NeuroEducate founder Elizabeth Ricker was profiled in the MIT Press book, Science Not Silence.
Hong Kong Free Press described the book as one of the “world’s best human rights books” of 2018.
Barbara Kiser at Nature described it as "a riposte to the US administration’s ennui around research".
The Times Higher Education described it as "a heartening collection of accounts by more than 40 people who participated in worldwide demonstrations for science".
"From Antarctica to the North Pole, from under the sea to the top of Mt. Everest, whether alone or alongside thousands, over one million people worldwide have taken to the streets to March for Science – and each of them has a story to tell.
A citizen scientist with advanced ALS spent countless hours creating an avatar using technology that tracks his eye movements, so that he could give a speech. Couples carrying babies born using in vitro fertilization dressed them in shirts that said “Made By Science”. The former US Chief Data Scientist spoke about what really makes America great. Activists championed the ways science should serve marginalized communities. Artists created stunning signs to share with everyone, patients marched with the doctors that saved them, and scientists marched with the communities that support them.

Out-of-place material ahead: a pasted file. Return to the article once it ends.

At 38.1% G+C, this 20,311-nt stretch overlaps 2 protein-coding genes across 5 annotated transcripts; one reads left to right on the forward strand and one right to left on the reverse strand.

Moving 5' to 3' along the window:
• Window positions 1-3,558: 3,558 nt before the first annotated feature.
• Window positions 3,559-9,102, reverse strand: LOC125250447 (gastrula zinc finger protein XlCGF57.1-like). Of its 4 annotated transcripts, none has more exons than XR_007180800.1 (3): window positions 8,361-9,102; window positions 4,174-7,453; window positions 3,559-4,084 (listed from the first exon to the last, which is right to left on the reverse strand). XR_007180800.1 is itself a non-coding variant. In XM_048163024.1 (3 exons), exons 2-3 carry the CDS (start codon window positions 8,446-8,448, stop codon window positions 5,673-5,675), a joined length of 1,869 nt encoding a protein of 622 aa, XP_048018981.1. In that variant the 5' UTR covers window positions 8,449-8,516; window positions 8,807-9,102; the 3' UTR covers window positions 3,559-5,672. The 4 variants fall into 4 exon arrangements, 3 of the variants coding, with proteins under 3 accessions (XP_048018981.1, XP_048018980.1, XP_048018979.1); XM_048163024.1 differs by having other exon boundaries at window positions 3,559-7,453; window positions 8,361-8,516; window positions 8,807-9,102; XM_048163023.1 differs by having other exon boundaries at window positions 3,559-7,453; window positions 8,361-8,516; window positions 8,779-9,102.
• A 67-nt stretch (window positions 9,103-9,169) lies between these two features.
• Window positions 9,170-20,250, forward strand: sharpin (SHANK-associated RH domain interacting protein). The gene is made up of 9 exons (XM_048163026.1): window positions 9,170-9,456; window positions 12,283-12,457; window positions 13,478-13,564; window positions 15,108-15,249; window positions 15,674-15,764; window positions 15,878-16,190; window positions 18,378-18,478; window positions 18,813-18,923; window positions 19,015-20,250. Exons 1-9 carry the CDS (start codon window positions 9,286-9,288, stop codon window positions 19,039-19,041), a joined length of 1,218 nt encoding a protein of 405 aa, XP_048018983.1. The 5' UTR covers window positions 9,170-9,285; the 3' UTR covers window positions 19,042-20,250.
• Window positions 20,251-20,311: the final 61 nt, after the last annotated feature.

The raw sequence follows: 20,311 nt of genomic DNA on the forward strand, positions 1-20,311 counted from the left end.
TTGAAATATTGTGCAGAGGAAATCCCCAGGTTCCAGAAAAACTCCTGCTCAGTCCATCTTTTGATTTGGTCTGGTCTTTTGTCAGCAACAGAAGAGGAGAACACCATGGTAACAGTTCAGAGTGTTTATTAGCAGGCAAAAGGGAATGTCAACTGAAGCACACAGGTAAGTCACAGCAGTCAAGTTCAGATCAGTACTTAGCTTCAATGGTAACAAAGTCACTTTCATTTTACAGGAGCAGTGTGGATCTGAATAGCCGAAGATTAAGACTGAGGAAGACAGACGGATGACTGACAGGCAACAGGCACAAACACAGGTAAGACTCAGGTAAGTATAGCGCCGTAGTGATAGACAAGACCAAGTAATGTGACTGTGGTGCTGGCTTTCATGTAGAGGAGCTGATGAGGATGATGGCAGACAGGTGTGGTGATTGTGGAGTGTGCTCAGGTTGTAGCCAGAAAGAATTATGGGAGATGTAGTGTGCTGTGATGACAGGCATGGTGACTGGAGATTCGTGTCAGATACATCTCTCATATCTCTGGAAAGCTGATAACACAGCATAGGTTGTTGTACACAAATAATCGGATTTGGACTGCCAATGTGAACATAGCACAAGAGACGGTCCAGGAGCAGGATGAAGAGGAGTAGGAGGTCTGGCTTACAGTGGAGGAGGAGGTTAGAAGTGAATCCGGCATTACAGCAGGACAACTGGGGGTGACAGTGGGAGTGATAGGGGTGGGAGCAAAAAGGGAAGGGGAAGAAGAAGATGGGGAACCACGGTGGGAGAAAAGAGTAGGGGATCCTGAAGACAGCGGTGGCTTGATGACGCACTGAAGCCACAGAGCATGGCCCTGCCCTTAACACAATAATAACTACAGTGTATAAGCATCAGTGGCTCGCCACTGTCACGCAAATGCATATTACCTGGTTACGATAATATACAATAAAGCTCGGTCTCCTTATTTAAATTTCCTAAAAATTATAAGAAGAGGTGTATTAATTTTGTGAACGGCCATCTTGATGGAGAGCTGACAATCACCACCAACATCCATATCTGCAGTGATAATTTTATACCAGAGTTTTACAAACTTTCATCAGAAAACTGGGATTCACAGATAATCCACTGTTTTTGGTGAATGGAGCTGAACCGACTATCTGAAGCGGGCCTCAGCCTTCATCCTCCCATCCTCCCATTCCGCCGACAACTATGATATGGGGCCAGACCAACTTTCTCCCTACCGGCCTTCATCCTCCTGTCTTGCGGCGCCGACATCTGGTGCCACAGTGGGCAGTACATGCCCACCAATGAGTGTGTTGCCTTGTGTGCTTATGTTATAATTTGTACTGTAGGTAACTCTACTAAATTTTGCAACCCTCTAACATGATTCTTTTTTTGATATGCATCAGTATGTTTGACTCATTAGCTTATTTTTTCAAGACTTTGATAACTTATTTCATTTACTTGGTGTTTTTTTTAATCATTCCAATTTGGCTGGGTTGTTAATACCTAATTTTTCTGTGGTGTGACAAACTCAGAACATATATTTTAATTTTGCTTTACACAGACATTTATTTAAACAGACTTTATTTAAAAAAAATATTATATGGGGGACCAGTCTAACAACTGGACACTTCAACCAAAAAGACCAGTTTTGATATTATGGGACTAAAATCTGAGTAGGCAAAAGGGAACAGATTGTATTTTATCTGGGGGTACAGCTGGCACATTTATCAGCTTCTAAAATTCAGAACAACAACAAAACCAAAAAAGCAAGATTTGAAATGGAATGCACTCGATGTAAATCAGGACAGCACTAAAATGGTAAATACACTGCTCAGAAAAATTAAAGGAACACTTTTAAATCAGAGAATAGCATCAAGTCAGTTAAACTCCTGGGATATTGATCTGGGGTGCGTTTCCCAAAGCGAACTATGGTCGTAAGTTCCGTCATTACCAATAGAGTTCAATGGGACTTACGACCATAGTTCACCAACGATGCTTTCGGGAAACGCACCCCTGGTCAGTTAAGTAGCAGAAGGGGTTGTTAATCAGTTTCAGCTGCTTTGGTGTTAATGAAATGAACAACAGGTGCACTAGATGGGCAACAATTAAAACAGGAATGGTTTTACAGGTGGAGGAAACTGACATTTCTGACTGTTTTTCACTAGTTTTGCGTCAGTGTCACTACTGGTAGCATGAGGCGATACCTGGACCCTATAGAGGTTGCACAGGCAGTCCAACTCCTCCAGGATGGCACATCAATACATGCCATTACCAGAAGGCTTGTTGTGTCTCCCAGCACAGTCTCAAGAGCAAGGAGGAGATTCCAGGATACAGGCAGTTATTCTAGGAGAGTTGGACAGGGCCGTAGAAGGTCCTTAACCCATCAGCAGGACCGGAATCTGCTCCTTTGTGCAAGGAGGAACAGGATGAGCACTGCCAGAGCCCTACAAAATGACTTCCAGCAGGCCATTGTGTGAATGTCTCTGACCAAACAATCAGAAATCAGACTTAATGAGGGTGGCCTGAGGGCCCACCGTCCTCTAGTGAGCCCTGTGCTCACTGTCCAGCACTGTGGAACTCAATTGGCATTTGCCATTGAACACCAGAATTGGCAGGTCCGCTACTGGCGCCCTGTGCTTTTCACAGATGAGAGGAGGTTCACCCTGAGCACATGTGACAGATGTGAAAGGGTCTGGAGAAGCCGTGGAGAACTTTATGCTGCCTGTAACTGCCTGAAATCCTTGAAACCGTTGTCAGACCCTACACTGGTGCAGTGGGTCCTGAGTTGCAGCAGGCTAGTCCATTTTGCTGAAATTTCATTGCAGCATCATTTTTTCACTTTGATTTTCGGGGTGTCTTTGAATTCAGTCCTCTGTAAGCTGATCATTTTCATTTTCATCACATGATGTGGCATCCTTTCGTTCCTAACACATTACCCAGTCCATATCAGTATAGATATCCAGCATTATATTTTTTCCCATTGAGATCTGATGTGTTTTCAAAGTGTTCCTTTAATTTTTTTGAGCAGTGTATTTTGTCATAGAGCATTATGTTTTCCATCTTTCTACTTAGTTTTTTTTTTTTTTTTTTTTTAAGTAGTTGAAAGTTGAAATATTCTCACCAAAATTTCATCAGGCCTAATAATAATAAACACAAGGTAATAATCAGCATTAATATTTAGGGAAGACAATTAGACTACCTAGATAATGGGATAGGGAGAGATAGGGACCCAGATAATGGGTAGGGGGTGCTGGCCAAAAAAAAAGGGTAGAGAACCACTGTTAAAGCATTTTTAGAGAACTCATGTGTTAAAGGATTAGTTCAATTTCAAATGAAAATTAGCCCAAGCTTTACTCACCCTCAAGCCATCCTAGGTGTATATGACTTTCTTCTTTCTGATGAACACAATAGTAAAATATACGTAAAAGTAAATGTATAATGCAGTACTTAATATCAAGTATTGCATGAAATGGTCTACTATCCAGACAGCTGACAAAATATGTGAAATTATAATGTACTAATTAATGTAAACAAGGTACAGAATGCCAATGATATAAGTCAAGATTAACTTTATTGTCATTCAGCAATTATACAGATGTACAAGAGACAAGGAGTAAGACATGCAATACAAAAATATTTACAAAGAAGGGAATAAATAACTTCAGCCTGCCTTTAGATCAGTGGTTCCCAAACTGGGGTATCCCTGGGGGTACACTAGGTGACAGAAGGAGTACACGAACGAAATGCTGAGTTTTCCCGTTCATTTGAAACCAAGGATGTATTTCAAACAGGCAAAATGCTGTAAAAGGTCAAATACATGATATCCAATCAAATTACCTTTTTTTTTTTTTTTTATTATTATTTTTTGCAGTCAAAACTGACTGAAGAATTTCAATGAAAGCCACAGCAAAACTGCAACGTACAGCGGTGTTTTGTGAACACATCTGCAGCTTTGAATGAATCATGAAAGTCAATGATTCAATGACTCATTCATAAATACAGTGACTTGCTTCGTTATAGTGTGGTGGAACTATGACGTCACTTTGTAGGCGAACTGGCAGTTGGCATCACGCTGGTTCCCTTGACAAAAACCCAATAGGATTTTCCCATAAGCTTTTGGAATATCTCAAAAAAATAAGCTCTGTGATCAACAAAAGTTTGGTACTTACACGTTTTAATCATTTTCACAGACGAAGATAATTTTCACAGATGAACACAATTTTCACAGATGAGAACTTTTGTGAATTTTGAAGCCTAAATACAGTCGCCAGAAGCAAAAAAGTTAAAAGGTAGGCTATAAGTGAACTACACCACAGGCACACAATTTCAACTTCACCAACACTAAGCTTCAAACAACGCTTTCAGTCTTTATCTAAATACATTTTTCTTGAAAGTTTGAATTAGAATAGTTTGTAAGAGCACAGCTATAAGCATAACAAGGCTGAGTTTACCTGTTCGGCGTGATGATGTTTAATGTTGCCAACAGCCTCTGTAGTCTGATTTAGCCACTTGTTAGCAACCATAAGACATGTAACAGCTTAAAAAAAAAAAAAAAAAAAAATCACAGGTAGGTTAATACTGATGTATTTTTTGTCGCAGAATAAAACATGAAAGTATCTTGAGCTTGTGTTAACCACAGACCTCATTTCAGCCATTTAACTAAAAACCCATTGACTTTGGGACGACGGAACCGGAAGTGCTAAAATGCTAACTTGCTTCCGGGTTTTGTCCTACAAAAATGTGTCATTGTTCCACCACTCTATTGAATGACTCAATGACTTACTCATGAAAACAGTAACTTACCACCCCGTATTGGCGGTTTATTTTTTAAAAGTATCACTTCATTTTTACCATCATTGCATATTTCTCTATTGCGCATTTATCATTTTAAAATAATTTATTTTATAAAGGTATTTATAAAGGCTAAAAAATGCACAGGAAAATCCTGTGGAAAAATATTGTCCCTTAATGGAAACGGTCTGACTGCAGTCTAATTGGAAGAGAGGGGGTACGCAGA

Through signs, artwork, stories, and photographs, Science Not Silence shares a sample of the voices that continue to breathe life into the March for Science movement. Every story is a call to action to continue protecting the role of science in our policies, our classrooms, and our neighborhoods. The march was just the beginning. Now the real work begins.
Science Not Silence celebrates the success of the movement, amplifies the passion and creativity of its supporters, and reminds everyone how important it is to keep marching."